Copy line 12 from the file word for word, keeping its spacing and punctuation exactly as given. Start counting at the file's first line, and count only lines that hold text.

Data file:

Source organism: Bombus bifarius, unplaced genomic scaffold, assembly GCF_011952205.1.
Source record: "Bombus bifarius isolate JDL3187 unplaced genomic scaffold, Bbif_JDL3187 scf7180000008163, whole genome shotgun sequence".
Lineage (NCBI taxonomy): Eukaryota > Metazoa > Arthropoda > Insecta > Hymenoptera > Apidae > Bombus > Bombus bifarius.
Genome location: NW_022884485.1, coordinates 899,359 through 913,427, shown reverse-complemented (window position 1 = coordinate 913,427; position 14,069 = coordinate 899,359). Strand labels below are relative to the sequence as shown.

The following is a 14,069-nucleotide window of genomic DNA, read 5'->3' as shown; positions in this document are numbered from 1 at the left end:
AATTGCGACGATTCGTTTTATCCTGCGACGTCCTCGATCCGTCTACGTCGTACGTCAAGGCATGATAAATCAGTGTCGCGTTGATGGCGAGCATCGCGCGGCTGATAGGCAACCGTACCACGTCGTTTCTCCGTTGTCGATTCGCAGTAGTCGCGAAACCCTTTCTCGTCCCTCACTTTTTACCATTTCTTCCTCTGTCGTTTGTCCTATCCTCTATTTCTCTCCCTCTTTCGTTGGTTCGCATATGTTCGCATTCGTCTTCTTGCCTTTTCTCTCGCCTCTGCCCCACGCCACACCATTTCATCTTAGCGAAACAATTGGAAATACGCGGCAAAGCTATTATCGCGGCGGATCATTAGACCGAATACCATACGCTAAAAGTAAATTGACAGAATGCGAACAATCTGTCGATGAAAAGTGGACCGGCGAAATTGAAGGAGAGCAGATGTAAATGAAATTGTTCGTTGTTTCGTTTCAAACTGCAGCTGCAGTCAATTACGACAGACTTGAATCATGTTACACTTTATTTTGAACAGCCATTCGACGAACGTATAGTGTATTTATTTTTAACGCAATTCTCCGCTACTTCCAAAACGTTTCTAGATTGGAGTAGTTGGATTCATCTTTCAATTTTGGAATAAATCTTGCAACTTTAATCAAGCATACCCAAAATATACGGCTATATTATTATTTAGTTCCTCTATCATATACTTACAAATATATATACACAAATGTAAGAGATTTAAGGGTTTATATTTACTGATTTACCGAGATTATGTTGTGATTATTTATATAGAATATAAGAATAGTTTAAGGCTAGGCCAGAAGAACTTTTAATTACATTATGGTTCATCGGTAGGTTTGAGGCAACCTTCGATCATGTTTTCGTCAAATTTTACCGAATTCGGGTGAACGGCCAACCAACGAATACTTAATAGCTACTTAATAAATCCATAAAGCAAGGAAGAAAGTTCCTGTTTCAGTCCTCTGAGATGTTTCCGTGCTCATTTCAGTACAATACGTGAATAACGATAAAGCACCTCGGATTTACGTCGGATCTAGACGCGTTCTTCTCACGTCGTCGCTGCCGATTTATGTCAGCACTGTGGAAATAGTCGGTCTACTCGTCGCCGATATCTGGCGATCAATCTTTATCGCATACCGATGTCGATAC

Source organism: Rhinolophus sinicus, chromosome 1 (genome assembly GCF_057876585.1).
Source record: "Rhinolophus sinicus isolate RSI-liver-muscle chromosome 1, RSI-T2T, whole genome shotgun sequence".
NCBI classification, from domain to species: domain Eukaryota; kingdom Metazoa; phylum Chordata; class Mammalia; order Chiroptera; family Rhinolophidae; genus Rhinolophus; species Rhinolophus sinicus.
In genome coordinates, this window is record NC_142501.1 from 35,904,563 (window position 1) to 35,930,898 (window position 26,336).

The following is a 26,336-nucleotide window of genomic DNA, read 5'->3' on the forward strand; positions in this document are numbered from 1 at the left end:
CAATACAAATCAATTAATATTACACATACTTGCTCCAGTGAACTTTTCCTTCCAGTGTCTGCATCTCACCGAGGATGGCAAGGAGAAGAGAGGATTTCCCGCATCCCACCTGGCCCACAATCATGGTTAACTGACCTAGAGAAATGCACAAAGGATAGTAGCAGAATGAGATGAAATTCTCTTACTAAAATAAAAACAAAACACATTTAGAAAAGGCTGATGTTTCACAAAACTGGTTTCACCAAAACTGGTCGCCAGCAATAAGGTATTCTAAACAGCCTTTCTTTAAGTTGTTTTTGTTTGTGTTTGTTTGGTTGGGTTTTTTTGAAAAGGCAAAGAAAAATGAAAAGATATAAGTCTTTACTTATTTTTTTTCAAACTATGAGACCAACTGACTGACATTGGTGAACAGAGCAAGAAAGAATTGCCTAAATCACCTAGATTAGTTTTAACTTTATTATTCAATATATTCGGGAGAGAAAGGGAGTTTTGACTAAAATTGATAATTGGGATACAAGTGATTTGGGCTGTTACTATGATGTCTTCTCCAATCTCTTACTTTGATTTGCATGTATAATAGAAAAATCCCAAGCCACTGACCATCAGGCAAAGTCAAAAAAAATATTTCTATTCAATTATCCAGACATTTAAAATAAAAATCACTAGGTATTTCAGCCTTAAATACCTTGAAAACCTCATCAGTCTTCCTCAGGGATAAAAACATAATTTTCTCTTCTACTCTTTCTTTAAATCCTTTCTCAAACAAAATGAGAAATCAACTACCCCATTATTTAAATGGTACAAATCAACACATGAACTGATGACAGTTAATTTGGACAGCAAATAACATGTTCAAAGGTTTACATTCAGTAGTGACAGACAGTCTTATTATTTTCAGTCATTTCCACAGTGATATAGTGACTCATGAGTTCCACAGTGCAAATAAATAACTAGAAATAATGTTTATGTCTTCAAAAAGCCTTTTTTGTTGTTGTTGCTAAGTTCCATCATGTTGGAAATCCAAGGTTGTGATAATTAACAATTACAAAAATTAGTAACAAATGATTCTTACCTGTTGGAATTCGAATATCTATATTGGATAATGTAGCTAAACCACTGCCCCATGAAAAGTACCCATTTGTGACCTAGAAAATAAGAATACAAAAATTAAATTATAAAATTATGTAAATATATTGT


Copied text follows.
CAATACAAATCAATTAATATTACACATACTTGCTCCAGTGAACTTTTCCTTCCAGTGTCTGCATCTCACCGAGGATGGCAAGGAGAAGAGAGGATTTCCCGCATCCCACCTGGCCCACAATCATGGTTAACTGACCTAGAGAAATGCACAAAGGATAGTAGCAGAATGAGATGAAATTCTCTTACTAAAATAAAAACAAAACACATTTAGAAAAGGCTGATGTTTCACAAAACTGGTTTCACCAAAACTGGTCGCCAGCAATAAGGTATTCTAAACAGCCTTTCTTTAAGTTGTTTTTGTTTGTGTTTGTTTGGTTGGGTTTTTTTGAAAAGGCAAAGAAAAATGAAAAGATATAAGTCTTTACTTATTTTTTTTCAAACTATGAGACCAACTGACTGACATTGGTGAACAGAGCAAGAAAGAATTGCCTAAATCACCTAGATTAGTTTTAACTTTATTATTCAATATATTCGGGAGAGAAAGGGAGTTTTGACTAAAATTGATAATTGGGATACAAGTGATTTGGGCTGTTACTATGATGTCTTCTCCAATCTCTTACTTTGATTTGCATGTATAATAGAAAAATCCCAAGCCACTGACCATCAGGCAAAGTCAAAAAAAATATTTCTATTCAATTATCCAGACATTTAAAATAAAAATCACTAGGTATTTCAGCCTTAAATACCTTGAAAACCTCATCAGTCTTCCTCAGGGATAAAAACATAATTTTCTCTTCTACTCTTTCTTTAAATCCTTTCTCAAACAAAATGAGAAATCAACTACCCCATTATTTAAATGGTACAAATCAACACATGAACTGATGACAGTTAATTTGGACAGCAAATAACATGTTCAAAGGTTTACATTCAGTAGTGACAGACAGTCTTATTATTTTCAGTCATTTCCACAGTGATATAGTGACTCATGAGTTCCACAGTGCAAATAAATAACTAGAAATAATGTTTATGTCTTCAAAAAGCCTTTTTTGTTGTTGTTGCTAAGTTCCATCATGTTGGAAATCCAAGGTTGTGATAATTAACAATTACAAAAATTAGTAACAAATGATTCTTACCTGTTGGAATTCGAATATCTATATTGGATAATGTAGCTAAACCACTGCCCCATGAAAAGTACCCATTTGTGACCTAGAAAATAAGAATACAAAAATTAAATTATAAAATTATGTAAATATATTGT